Machinery Sales Continue COVID-Year Climb

Dan Miller
By  Dan Miller , Progressive Farmer Senior Editor
Consumers have purchased more than 200,000 tractors, 100 hp and below tractors through September. That's 16% more than in the same period in 2019. Shown here is Massey Ferguson's new 60 hp 2860M tractor with cab and grapple.

March looked bleak for machinery sales as COVID-19 took hold of work and home life in the United States. The Association of Equipment Manufacturers (AEM) reported that March 2020 farm tractor sales fell 15.6% compared to March 2019. Retail sales of self-propelled combines declined 11.9%. First quarter 2020 tractor sales, including all two-wheel and four-wheel drive tractors in all horsepower ranges declined 7.6% -- and that number would have been far worse with sales of compact and sub-compact tractors. Combine sales declined 18.1% in the first three months of 2020.

Major farm equipment manufacturers were not expecting 2020 to be a banner year. But they did not expect -- how could they? -- that a globe-circling viral pandemic would sweep aside even less than the stellar expectations for the $288 billion industry. Agricultural manufacturers faced a yawning unknown as COVID-19 appeared around the world. Factories closed. Supply chains became uncertain at best.

Thing is -- and time will tell -- March may have been the worst of it for the machinery industry. Manufacturers and auctions began to find their way through the landmines of COVID-19. Factories adapted to new health and social-distancing practice. They found ways to strengthen their supply chains.

And, machines continued to move out of factories to customers waiting to buy. There appeared to be an attitude among buyers that "this too shall pass," said Curt Blades, AEM Senior VP of Ag Service. Farming and ranching rolled on, even in the face of COVID-19, because it has to. Everyone has to eat.

"I'm pretty proud of the manufacturers," said Blades of their work in the early days of COVID. "They were quick to respond and they were innovative. It was go-time, there were tractors already in the field."

Net farm income is as good a predictor as any of machinery sales and that's likely driving tractor and combine sales. In its latest estimate, USDA forecast 2020 net farm income would climb more than 20% this year. Lower cash receipts from commodities, offset by large cash infusions from federal programs such as the disaster assistance, Coronavirus Food Assistance Program, Paycheck Protection Program and the Market Facilitation Program.

The infusion appears to be having its predictable effect. AEM's September 2020 Tractor and Combine Report revealed that sales of tractors of all sizes and combines beat retail sales recorded for the same month in 2019. It is the first time this year that all tractor and combine categories outpaced sales in the same month 2019.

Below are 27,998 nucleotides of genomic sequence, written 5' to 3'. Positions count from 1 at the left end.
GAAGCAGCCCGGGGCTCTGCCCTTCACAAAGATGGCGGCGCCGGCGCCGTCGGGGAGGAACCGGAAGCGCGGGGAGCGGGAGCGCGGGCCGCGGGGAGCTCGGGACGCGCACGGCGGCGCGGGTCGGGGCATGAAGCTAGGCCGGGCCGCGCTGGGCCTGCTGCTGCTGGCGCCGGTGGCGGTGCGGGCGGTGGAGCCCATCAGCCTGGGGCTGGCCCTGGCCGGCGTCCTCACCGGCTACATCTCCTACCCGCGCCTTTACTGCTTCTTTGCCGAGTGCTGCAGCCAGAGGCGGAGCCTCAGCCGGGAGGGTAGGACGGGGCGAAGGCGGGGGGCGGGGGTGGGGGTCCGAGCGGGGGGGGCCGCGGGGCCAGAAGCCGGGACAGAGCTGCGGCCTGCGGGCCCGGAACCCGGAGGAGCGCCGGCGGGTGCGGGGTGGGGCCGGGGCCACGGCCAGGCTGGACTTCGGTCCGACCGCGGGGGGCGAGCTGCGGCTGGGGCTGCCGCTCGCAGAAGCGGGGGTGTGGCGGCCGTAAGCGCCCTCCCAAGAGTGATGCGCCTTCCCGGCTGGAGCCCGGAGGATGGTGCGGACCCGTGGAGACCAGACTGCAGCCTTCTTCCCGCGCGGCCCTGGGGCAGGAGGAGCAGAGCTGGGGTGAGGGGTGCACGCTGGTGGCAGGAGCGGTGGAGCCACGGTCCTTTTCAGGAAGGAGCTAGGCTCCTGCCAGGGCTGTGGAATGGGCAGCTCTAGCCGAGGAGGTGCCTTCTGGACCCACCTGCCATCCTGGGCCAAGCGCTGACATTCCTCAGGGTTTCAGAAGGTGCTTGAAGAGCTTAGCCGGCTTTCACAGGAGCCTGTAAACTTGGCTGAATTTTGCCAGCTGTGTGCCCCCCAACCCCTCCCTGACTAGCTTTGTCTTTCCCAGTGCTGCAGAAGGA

It is 40-to 100-horsepower and below-40-horsepower tractors, with sales nothing short of phenomenal all year, that are propelling retail sales upward. Through September this year, the industry has sold more than 154,000 less-than-40-horsepower tractors and nearly 50,000 40- to 100-horsepower units. For the year, 40-and-under-horsepower tractor sales are up 18% over the first nine months of 2019. Sales of 40- to 100-horsepower tractors are up 10.9%.

Why the small(ish)-tractor buying binge? A reasonable guess is that white collar, property-owning office workers, COVID-bound at home are discovering all sorts of projects needing the attention of new horsepower. More, landscapers also may be upgrading their equipment lines as they meet increased demand for their services from those same homebound landowners.

In much of the world, a 40-horsepower tractor is a pretty standard farm machine. Not in the U.S. It is a horsepower range generally not viewed as an agricultural tractor.

But even small units generate important sales.

"It's a volume that keeps the lights on," Blades explained. "It's been a solid market for the past couple of years."

Overall tractor sales continue to be driven by small tractors, but the industry is seeing improved commerce in larger horsepower and four-wheel drive tractors.

Retail sales of tractors 100-plus horsepower are up 7% in September, but off a slight 1.8% for the year. Four-wheel-drive unit sales were up 21.4% in September, but down 4.7% for the year.

Combine sales are doing well, up 8.2% in September (631 total units) and up 4.3% for the year (3,770 units sold). New combine technologies are likely behind the steady sales performance. John Deere, Fendt, New Holland, Case IH, and CLAAS have all put new combines onto the market in the past year, or so. They are being purchased by farmers wanting to upgrade their harvesting efficiencies and technologies.

"With all tractor and combine segments showing month-to-month growth in September, we're cautiously optimistic that this year may end up strong despite all of the head winds in the market," Blades said.

Dan Miller can be reached at

Follow him on Twitter @DMillerPF


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